Used Car


#1

My son just bought a 2001 grand prix gt from a used car lot last night. We went up and paid for the taxes and plates. When we left the car was fine then all of a sudden the engine started to rev and he couldn’t accelerate. I’m assuming it’s the transmission. What are our rights as far as the dealership. It hasn’t even been 24 hrs.


#2

Automatic or stick shift?

As far as rights, you probably have a right to pay for the repair. If the dealer is really nice he might help you out, but I would not count on it unless there is a warranty of some sort.


#3

It’s a stick. Do you think it is the transmission?


#4

I think it’s the clutch.

Since it was bought from a dealer, you may have by law a time period in which to void the deal, called a “right to recision”. Check with you state’s Atty General’s office.

  • mountainbike

#5

Do you mean to tell us that neither you nor your son know whether there is a warranty on the car that he bought?

In most states, a used car dealer has to post a notice on the car stating whether it comes with a warranty or is being sold as-is. Typically, used cars come with a 30 day warranty of sorts, with many limitations and exclusions.

I would suggest looking through the paperwork that came with the sale, especially the receipt/invoice to see if there is any notation regarding a warranty or the absence of one. Without a warranty, you are likely going to be on the hook for the repair costs all by yourself.


#6

If it’s a stick shift I’d guess it’s the clutch. Has your son driven a stick shift before? If the clutch was on its last legs an inexperienced driver could kill it pretty quick. Clutches are a wear item.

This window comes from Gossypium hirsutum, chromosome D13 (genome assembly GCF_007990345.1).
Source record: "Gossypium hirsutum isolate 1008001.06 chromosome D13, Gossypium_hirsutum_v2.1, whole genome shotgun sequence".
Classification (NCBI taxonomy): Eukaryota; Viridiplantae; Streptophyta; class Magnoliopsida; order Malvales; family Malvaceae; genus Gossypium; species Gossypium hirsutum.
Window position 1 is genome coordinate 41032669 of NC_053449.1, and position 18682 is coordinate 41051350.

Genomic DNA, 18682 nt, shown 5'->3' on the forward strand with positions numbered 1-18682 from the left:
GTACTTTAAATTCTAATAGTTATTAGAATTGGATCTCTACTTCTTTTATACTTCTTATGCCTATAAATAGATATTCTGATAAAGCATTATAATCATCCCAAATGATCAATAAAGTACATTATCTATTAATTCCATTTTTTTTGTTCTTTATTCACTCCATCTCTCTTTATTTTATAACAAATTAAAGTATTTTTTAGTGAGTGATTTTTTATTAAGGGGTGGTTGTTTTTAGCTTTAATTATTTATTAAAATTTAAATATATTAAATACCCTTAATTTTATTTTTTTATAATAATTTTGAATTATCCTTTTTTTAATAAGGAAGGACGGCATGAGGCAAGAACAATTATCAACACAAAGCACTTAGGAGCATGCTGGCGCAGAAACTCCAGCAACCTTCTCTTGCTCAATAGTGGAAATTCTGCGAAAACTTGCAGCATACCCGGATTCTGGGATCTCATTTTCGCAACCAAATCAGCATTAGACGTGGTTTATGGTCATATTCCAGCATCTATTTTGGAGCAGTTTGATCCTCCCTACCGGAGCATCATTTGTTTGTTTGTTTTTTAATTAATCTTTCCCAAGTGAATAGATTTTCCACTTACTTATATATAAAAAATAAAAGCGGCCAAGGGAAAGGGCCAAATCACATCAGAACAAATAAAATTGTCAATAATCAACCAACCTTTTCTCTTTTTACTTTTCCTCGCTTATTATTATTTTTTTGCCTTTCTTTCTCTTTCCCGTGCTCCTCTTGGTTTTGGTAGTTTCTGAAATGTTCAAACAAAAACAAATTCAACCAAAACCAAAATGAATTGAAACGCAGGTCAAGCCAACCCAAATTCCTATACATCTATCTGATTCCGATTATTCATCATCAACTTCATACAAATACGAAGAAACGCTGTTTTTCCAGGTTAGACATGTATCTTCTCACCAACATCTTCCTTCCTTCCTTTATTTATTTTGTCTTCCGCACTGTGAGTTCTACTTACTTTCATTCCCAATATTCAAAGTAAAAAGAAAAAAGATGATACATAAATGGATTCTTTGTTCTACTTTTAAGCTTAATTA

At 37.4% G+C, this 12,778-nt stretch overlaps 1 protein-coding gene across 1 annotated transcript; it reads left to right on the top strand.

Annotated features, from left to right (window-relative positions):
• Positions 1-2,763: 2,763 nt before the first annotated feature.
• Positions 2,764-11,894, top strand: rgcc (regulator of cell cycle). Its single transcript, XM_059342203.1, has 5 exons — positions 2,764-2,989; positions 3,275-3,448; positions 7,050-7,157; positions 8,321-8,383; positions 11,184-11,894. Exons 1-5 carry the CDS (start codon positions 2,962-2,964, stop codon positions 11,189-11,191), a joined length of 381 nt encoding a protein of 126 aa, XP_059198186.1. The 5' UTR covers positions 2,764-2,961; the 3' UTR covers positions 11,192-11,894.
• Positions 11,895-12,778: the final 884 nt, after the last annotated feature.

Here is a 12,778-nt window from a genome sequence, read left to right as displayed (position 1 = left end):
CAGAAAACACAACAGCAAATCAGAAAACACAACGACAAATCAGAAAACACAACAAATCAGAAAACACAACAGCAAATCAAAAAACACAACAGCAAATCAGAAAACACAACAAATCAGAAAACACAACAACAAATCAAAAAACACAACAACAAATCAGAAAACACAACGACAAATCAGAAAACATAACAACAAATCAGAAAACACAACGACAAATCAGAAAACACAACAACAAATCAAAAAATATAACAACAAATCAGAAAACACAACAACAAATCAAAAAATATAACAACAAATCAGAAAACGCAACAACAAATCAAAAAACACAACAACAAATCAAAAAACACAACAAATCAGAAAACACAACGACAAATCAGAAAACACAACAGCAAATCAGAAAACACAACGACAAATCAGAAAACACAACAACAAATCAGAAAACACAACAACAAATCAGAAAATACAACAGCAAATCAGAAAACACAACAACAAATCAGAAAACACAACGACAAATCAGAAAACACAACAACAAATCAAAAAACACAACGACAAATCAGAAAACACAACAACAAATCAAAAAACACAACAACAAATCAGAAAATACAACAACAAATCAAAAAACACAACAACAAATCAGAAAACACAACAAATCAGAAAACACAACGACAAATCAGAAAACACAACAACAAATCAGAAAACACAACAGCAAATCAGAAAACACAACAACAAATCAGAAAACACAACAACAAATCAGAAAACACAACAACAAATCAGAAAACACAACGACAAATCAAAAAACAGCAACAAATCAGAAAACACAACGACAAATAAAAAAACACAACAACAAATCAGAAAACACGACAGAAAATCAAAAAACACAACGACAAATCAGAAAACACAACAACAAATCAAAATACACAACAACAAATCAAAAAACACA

As other’s have said, there may be a right of recision or a limited time warranty. You should find out ASAP.


#7

I think it’s the transmission. If the car popped out of gear while driving, that indicates the transmission is worn or damaged to the point that it must be rebuilt. Let’s hope I am wrong. If it happened between shifts then it may be only a bad clutch cable, a cheap repair.

There is the implication that your son failed to adequately test drive the car before buying. Keep this in mind before assigning blame.

It’s possible the dealer is innocent. Used car dealers typically do not inspect or test the cars they receive. They buy and sell as-is. This particular dealer was likely unaware of the problem.

Your rights will vary by state. Check them out before you return. Likely you will have none. Then you have to hope the dealer will let you swap for another car from his lot. Don’t expect anything more generous than that.


#8

That’s interesting. I’ve never seen an an '01 PGP with a stickshift. NADA doesn’t show a stick (AKA 5-speed) as an option for that car.

If it is a stick, then the clutch has turned to bubble gum. Clutches can fail in three ways. They can fail to disengage the engnie from the transmission. They can slip, like in your case, or the springs in the clutch plate can go bad causing agreat deal of chatter upon engagement.


#9

If your son signed an “AS IS” disclaimer (he should have a copy if so), then neither of you have any rights except to pay for the repair.

Were you with Jr. when the problem occurred or was he out with friends at the time?
A transmission seldom just drops that quickly without some warning signs.